Drilling at ATO has returned 1-metre intercepts grading 212 grams gold and 49.3 grams silver from 104 metres downhole in Hole 299; 1 metre of 183 grams gold and 33.9 grams silver from 166 metres in Hole 317; and 63 metres of 6.53 grams gold and 5.95 grams silver from 54 metres in Hole 297.
Steppe Gold plans to update the resource estimate for ATO in the first half of 2019, and issue a resource estimate for the Mungu oxide deposit before July 2019.
“We’re not in Mongolia to build a small heap leach,” Wood says. “The heap leach pays for the whole show, it gets us into production and builds a platform in Mongolia, and gives us credibility in the local community and with the local and federal governments. It makes us an employer. And from there we expand into the much larger project.”
Establishing credibility shouldn’t be too difficult for Wood, who had already built the Hunnu Coal company in the country and sold it for A$500 million (US$360 million) in 2011 to Banpu PLC — a mining and power company in Thailand, and that country’s largest coal producer.
(Wood also has lived in Mongolia for more than a decade, is married to a Mongolian, and was awarded the Order of the Polar Star, the highest state honour that can be awarded to a non-Mongolian.)
Elsewhere in Mongolia, Steppe Gold owns 80% of the Uudam Khundii gold project, 800 km southwest of Ulaanbaatar. The property adjoins the Bayan Khundii gold discovery and the Altan Nar epithermal gold deposits that are being explored by Erdene Resource Development (TSX: ERD).
Steppe Gold plans to start a trenching program in the first quarter of 2019, and drill in the first half of the year.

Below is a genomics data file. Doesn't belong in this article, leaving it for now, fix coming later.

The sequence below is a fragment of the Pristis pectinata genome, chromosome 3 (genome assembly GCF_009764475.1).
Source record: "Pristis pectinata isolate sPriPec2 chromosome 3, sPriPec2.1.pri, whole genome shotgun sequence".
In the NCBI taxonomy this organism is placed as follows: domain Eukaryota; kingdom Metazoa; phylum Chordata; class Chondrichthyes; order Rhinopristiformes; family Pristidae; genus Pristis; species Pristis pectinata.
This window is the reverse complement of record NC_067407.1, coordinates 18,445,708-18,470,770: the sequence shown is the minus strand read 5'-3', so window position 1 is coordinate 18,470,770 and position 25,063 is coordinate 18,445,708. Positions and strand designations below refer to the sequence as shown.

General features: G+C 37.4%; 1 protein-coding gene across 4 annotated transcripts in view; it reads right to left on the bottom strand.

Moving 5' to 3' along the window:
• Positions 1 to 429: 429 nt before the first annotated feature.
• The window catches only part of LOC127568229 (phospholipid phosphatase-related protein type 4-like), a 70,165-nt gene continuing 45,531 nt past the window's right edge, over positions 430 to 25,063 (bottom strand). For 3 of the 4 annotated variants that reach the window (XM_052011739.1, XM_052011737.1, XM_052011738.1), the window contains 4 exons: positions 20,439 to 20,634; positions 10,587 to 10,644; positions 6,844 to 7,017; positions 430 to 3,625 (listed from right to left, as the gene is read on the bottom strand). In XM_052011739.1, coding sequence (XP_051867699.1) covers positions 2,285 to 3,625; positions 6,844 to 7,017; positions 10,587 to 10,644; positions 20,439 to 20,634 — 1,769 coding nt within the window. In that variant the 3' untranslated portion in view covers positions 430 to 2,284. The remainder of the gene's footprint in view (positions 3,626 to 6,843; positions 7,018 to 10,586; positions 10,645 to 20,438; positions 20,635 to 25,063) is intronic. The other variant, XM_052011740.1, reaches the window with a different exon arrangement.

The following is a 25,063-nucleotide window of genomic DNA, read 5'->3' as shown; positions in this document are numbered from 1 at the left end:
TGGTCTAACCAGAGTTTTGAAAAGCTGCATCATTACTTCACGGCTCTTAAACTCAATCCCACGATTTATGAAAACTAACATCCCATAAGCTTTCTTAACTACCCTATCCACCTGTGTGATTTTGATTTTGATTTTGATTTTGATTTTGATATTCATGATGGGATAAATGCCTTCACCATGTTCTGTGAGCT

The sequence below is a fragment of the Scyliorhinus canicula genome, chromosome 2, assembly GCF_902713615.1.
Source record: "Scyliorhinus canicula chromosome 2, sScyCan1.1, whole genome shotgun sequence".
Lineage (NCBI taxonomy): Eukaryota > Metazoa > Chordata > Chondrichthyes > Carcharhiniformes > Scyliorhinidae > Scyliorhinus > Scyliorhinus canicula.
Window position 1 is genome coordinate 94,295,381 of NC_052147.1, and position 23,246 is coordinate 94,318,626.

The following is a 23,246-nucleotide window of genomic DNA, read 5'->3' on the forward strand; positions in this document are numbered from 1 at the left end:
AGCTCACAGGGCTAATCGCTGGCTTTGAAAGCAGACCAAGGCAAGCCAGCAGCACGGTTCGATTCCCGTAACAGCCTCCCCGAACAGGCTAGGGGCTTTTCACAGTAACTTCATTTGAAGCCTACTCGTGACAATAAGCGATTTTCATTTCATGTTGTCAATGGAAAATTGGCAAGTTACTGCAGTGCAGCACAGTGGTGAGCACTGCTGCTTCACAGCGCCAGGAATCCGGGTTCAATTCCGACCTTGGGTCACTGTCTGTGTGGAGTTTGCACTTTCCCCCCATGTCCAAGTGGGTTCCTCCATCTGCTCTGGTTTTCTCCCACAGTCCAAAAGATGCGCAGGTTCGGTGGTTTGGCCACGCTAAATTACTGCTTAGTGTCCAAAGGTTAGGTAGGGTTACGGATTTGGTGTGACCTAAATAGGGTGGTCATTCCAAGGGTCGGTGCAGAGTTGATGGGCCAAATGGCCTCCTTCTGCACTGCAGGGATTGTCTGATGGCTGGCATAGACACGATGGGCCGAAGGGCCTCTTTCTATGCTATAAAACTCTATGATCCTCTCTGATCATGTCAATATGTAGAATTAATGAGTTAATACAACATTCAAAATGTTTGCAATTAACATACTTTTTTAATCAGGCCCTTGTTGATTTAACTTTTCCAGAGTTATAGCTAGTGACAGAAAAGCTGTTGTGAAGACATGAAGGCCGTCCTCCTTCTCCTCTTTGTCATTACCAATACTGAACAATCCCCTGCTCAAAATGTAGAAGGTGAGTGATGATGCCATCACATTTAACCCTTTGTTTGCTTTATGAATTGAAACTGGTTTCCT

Steppe Gold’s partner in the project is the provincial government of Bayankhongor. “It’s the first of its kind — the first joint venture ever with a provincial government being a 20% partner,” Wood says. “It’s really going to help us.”
Where some see political risk operating in Mongolia, Wood sees opportunity.
“I’ve done very well in the country and don’t see the level of political risk others do,” he says. “If you look at all these post-Soviet countries, Mongolia is probably the best functioning democracy out of all of them. Mongolia is doing very well — the economy is growing, they have got a good president running the country. There are a few problems, but the policy of the party is still pro-investment and pro foreign investment, so I’m very bullish on the future of Mongolia.”
As for the geology, there’s no place in the world that has the potential of Mongolia to find truly world-class deposits, he says. “When I came here, I thought, ‘you’ve got this fantastic geology and a mining economy next to the world’s biggest consumer of resources. That must be a good place to do it.”
Insiders and management own 13% of the company’s shares, based on a corporate presentation in November. LIM Advisors owns 12%; Mongolian nationals, 9%; Triple Flag Mining Finance, 5%; Elliott Management Corp., 4%; and R&R Venture Partners, 3%.
R&R Venture Partners was founded by Richard Parsons and Ronald Lauder. Lauder is a scion of cosmetics giant Estée Lauder, chairman of Clinique, president of the World Jewish Congress, and a well-known philanthropist.
At press time, Steppe Gold was trading at 80¢ per share within a 52-week range of 76¢ to $2.01.
The junior has 41.5 million shares outstanding for a $33-million market capitalization.
Pierre Vaillancourt of Haywood Securities has a “buy” rating and $1.75 target price.
The “combination of cash flow from ATO and the strong potential from Mungu provide attractive upside for the stock in 2019,” the mining analyst said in a Dec. 6 research note.
But he also noted the importance of exploration and increasing the project’s resource.
“As a result of the short mine life, the market will be looking for positive drill results, especially from Mungu, which will point to a larger resource to establish the ATO mine as a longer-term producer,” Vaillancourt said. “Disappointing drill results could negatively impact the stock.”